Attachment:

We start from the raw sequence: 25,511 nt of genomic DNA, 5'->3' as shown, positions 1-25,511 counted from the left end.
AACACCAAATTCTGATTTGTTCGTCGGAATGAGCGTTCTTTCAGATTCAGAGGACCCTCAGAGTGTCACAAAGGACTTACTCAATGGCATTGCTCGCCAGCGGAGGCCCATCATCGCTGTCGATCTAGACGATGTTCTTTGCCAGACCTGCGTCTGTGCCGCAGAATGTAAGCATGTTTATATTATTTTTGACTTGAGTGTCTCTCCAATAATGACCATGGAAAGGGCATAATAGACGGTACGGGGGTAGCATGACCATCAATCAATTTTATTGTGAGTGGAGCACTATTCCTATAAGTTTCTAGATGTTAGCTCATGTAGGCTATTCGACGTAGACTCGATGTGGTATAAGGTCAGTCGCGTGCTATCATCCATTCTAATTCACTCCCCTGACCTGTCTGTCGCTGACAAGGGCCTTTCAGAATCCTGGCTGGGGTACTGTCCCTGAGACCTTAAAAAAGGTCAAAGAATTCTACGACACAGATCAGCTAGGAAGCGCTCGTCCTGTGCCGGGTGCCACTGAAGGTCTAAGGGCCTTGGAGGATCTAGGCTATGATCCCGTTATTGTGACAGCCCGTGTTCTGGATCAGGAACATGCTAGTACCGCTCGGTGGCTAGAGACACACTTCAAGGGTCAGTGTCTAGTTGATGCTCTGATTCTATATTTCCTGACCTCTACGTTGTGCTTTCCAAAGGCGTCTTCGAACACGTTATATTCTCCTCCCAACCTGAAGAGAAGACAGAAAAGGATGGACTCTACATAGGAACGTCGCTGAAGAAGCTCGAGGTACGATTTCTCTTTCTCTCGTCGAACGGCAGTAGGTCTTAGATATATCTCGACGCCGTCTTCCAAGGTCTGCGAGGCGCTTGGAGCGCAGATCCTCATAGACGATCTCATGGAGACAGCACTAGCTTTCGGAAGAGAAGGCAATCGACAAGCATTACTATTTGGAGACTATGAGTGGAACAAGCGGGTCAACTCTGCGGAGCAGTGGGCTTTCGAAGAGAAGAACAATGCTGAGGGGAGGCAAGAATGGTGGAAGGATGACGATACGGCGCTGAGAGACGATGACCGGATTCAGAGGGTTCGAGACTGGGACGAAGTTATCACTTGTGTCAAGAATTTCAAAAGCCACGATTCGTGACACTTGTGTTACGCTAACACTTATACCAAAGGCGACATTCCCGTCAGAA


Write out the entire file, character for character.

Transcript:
We start from the raw sequence: 25,511 nt of genomic DNA, 5'->3' as shown, positions 1-25,511 counted from the left end.
AACACCAAATTCTGATTTGTTCGTCGGAATGAGCGTTCTTTCAGATTCAGAGGACCCTCAGAGTGTCACAAAGGACTTACTCAATGGCATTGCTCGCCAGCGGAGGCCCATCATCGCTGTCGATCTAGACGATGTTCTTTGCCAGACCTGCGTCTGTGCCGCAGAATGTAAGCATGTTTATATTATTTTTGACTTGAGTGTCTCTCCAATAATGACCATGGAAAGGGCATAATAGACGGTACGGGGGTAGCATGACCATCAATCAATTTTATTGTGAGTGGAGCACTATTCCTATAAGTTTCTAGATGTTAGCTCATGTAGGCTATTCGACGTAGACTCGATGTGGTATAAGGTCAGTCGCGTGCTATCATCCATTCTAATTCACTCCCCTGACCTGTCTGTCGCTGACAAGGGCCTTTCAGAATCCTGGCTGGGGTACTGTCCCTGAGACCTTAAAAAAGGTCAAAGAATTCTACGACACAGATCAGCTAGGAAGCGCTCGTCCTGTGCCGGGTGCCACTGAAGGTCTAAGGGCCTTGGAGGATCTAGGCTATGATCCCGTTATTGTGACAGCCCGTGTTCTGGATCAGGAACATGCTAGTACCGCTCGGTGGCTAGAGACACACTTCAAGGGTCAGTGTCTAGTTGATGCTCTGATTCTATATTTCCTGACCTCTACGTTGTGCTTTCCAAAGGCGTCTTCGAACACGTTATATTCTCCTCCCAACCTGAAGAGAAGACAGAAAAGGATGGACTCTACATAGGAACGTCGCTGAAGAAGCTCGAGGTACGATTTCTCTTTCTCTCGTCGAACGGCAGTAGGTCTTAGATATATCTCGACGCCGTCTTCCAAGGTCTGCGAGGCGCTTGGAGCGCAGATCCTCATAGACGATCTCATGGAGACAGCACTAGCTTTCGGAAGAGAAGGCAATCGACAAGCATTACTATTTGGAGACTATGAGTGGAACAAGCGGGTCAACTCTGCGGAGCAGTGGGCTTTCGAAGAGAAGAACAATGCTGAGGGGAGGCAAGAATGGTGGAAGGATGACGATACGGCGCTGAGAGACGATGACCGGATTCAGAGGGTTCGAGACTGGGACGAAGTTATCACTTGTGTCAAGAATTTCAAAAGCCACGATTCGTGACACTTGTGTTACGCTAACACTTATACCAAAGGCGACATTCCCGTCAGAA